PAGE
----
An investigation into the prevalence and incidence of optic neuropathy following cataract surgery reveals some controversial findings.
The link between cataract extraction as a potential contributor to nonarteritic anterior ischemic optic neuropathy (NAION) was first identified in 1951, and subsequent assessments of the temporal association have strongly supported that relationship.
In this study conducted between 2010 and 2014, the authors included 188 patients with a diagnosis of NAION to assess the relationship between anesthetic and surgical techniques and the incidence and prevalence of so-called post–cataract surgery optic neuropathy (PCSON). Of these patients, 18 (9.6%) underwent cataract surgery during the year prior to developing NAION, while the remainder developed NAION spontaneously.
The investigators found no significant temporal patterns associated with subsequent development of NAION in the operated eye (P=0.28). Additionally, they found no increased risk of PCSON to the fellow eye. Based on this cohort, the researchers estimate the incidence of NAION occurring within 1 year after cataract surgery to be 10.9 in 100,000 cases.
The authors conclude that the prevalence and incidence of NAION after modern cataract surgery are comparable to those of the general population, and concern regarding an increased risk of NAION may be unwarranted.
These findings, however, were disputed in an accompanying editorial by Timothy J. McCulley, MD and his colleagues, highlighting the limitations of retrospective studies and the difficulty in studying the etiology of rare diseases.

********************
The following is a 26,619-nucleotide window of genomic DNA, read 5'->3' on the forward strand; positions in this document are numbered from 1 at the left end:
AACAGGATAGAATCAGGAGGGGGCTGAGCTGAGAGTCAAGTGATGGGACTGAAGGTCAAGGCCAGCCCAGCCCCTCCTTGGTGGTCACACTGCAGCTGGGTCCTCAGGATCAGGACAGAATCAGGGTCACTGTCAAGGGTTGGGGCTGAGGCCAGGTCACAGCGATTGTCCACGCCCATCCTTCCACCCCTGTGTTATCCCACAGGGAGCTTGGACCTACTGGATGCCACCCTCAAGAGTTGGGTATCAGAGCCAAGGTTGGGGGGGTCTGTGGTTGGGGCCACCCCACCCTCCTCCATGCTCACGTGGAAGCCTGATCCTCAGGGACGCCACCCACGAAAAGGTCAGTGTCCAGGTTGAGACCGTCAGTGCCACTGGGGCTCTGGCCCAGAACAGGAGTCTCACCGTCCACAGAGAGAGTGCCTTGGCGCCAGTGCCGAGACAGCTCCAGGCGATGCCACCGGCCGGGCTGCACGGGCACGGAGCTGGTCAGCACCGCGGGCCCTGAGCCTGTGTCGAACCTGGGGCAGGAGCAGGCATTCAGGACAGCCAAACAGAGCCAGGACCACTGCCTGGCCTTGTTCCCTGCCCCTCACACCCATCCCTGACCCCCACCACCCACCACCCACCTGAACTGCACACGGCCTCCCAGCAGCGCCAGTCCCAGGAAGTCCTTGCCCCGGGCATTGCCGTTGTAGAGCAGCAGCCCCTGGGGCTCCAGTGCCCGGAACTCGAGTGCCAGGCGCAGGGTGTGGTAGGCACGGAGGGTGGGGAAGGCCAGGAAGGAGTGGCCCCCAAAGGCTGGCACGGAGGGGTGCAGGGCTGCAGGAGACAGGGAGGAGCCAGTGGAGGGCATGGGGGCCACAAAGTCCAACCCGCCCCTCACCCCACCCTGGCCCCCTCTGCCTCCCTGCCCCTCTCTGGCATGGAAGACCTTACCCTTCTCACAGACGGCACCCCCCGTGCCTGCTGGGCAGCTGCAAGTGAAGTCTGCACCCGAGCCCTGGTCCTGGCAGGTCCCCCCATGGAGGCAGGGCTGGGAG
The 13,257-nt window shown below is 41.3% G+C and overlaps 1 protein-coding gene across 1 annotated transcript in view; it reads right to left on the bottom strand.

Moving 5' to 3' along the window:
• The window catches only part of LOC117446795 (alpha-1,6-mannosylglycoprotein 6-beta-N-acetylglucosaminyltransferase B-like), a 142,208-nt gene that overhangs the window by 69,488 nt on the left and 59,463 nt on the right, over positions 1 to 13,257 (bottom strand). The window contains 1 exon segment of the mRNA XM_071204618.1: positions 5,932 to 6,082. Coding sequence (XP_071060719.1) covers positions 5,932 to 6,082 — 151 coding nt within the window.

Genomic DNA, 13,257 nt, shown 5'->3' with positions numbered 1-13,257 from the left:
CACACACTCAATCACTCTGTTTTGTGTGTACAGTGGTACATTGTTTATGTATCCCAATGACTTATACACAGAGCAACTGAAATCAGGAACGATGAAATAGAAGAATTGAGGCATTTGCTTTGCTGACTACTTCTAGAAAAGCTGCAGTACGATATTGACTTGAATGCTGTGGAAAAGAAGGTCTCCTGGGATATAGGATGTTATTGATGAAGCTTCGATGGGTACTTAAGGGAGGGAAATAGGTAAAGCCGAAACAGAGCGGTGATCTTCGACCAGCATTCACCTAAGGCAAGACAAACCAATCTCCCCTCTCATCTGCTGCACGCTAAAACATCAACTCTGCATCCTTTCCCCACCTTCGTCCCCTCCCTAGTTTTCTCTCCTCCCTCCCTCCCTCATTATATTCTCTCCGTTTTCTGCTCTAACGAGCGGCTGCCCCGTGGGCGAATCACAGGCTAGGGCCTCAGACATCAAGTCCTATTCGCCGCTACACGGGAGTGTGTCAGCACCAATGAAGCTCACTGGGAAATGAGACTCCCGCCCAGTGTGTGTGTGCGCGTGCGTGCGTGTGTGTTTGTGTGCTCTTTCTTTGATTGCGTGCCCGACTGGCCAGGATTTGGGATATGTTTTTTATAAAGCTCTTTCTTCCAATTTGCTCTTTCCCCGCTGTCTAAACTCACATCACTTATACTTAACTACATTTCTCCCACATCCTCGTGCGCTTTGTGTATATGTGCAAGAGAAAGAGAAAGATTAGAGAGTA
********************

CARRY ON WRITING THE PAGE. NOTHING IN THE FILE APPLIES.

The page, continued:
First, the editorial notes that the authors fail to emphasize that NAION risk factors were significantly less prevalent in the PCSON group (P=0.008), which includes recognized factors such as current tobacco use and hyperlipidemia. This oversight suggests that the study and control groups were not well matched.
Second, both the editorial and the paper agree that using a single diagnostic code may have led to underestimating of the true incidence of NAION after cataract extraction. Patients with NAION may have been assigned alternate diagnostic codes, such as visual field defect, optic disc edema or optic atrophy, among others. Moreover, the small sample size with a very large confidence interval further illustrates the lack of precision in the study estimate.
Finally, the editorial reasons that this study population was too small to determine a temporal relationship between these 2 events, which would have required "a very profound imbalance to achieve statistical significance." They also go on say that “it is probably premature and arguably reckless to state that there is no longer any need for concern [from cataract surgery]. With the potential devastating consequence of bilateral NAION, proceeding with caution when considering cataract extraction in patients with a history of NAION seems prudent and appropriate.”
While the findings do contribute to the understanding of optic nerve ischemia and intraocular surgery, Dr. McCulley and his colleagues suggest that the responsible approach is to draw measured, tempered conclusions.